NotesFAQContact Us
Search Tips
ERIC Number: ED425211
Record Type: Non-Journal
Publication Date: 1997
Pages: 21
Abstractor: N/A
Reference Count: N/A
A Parent's Guide to Your Child's Academic Success.
Partnership for Learning, Seattle, WA.
This booklet is designed to help parents understand how Washington schools are raising their academic standards. It also points out questions parents should ask about their children's schools and describes some at-home activities that will help a child make the most of time in and out of the classroom. The educational improvement effort in Washington encompasses clear and challenging standards, a focus on reading as the foundation for learning, measurement of each student's progress, the reduction of bureaucratic rules and regulations, and accountability. One level of accountability will be the Certificate of Mastery that each student will be required to earn before high school graduation. The state's new standards are a blend of general goals and more specific items for elementary, middle, and high school students. The general goals are called "essential academic learning requirements." Examples are given of these essential learning requirements in mathematics. Washington will be using a new assessment system to measure student achievement. Tests will be given to all students in grades 4, 7, and 10 to see how well students and schools are doing, and schools will use other assessments more frequently to evaluate student progress. These tests can be the basis for parent questions about how well the child and the school are doing. Ten questions parents ought to ask about their children's schools are listed. These include questions about curriculum and teaching, the use of educational technology, the approach to student diversity of learning styles and backgrounds, and matters of school policy, such as discipline. Parents can help children become eager and effective learners if they feed their children's curiosity and encourage their children to develop strong relationships with other adults who support parental efforts to raise healthy and successful children. Some activities to do at home are described for each of the eight academic subject areas covered by the new standards. Parent participation in the schools is highlighted as a way to know what is really happening in school. (SLD)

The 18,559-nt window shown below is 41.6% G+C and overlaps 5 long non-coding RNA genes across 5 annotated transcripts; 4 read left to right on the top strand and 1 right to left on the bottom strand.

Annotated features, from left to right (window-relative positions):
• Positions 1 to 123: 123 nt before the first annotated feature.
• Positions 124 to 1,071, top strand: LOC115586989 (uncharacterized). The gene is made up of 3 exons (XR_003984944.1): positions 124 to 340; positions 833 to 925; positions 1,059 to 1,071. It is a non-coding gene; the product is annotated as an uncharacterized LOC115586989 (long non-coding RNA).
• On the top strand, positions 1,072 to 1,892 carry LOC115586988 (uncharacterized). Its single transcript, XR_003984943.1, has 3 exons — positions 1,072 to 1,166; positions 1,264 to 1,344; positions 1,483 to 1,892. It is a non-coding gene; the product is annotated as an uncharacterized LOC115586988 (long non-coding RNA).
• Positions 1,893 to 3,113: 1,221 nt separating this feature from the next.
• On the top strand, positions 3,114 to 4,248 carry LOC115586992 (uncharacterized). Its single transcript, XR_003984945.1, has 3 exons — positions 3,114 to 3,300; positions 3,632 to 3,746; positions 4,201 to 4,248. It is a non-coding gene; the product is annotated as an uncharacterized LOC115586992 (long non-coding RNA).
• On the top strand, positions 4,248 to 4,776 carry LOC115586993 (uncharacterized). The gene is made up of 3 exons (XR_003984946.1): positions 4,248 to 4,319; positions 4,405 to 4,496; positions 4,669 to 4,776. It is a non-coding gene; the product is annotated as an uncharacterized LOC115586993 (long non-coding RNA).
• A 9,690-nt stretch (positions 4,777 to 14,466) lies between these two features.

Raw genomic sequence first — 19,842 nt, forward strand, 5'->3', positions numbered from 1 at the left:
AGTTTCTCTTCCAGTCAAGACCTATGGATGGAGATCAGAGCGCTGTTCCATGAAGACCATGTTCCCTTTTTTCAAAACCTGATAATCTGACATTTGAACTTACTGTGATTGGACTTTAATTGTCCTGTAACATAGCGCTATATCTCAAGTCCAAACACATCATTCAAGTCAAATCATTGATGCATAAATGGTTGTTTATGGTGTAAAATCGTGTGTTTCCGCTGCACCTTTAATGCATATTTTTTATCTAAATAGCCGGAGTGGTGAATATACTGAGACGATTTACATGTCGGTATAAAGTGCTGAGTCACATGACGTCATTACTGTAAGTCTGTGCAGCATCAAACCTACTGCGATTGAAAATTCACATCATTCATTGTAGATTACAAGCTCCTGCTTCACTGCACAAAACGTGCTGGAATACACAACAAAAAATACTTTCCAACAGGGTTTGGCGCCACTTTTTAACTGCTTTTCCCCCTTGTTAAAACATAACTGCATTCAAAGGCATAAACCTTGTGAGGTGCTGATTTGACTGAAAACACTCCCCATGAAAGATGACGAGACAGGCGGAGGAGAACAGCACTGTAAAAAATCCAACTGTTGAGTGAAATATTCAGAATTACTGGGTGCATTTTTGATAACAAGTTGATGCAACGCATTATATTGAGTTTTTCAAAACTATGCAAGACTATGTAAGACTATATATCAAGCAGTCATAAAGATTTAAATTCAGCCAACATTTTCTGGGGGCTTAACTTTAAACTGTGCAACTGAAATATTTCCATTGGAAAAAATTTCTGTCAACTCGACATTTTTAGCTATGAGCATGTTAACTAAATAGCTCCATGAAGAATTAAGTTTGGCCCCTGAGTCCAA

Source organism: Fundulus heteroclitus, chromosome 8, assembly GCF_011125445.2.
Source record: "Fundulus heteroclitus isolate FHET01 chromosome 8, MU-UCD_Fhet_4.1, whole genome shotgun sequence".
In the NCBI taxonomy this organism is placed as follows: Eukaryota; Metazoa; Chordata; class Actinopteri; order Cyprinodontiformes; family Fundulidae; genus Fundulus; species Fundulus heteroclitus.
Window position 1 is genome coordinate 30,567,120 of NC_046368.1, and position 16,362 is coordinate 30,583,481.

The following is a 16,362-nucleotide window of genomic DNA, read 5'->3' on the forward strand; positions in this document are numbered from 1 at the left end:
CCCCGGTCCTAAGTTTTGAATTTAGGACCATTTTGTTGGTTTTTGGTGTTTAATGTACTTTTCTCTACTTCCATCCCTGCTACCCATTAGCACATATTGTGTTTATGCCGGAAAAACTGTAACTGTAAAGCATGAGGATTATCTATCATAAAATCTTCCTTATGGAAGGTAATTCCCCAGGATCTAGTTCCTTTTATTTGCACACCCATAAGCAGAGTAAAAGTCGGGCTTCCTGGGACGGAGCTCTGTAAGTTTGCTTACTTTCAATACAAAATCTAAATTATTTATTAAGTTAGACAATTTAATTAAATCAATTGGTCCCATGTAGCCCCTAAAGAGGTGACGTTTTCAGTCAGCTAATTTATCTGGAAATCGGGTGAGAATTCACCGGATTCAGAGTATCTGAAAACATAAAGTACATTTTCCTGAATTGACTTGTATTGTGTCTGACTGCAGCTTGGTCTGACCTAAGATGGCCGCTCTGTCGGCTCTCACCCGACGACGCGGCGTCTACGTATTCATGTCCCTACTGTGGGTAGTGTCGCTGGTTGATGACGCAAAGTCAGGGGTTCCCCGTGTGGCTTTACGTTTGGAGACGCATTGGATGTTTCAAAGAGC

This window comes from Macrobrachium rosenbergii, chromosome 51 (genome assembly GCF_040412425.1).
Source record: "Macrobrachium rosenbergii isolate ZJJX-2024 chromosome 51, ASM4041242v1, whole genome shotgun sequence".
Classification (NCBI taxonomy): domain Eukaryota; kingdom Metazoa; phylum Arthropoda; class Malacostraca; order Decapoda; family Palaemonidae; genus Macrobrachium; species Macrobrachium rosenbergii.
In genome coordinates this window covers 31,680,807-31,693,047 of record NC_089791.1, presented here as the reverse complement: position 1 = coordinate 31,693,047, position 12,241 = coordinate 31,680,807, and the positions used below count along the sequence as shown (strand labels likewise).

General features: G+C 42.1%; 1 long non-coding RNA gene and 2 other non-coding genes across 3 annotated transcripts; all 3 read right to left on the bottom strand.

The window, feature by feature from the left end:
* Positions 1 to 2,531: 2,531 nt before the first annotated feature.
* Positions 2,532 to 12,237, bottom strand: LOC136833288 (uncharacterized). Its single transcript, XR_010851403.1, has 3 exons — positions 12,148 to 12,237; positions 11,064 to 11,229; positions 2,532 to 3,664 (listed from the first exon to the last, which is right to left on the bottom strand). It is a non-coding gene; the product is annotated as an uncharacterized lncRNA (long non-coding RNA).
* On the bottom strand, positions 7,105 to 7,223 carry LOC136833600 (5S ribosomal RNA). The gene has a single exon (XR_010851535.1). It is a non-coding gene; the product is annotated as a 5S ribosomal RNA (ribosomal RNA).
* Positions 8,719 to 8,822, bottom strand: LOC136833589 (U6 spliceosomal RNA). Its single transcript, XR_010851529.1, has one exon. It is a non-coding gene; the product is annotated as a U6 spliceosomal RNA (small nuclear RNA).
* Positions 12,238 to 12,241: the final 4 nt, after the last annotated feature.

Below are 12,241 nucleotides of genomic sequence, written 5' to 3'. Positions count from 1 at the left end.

Publication Type: Guides - Non-Classroom
Education Level: N/A
Audience: Parents
Language: English
Sponsor: N/A
Authoring Institution: Partnership for Learning, Seattle, WA.
Identifiers - Location: Washington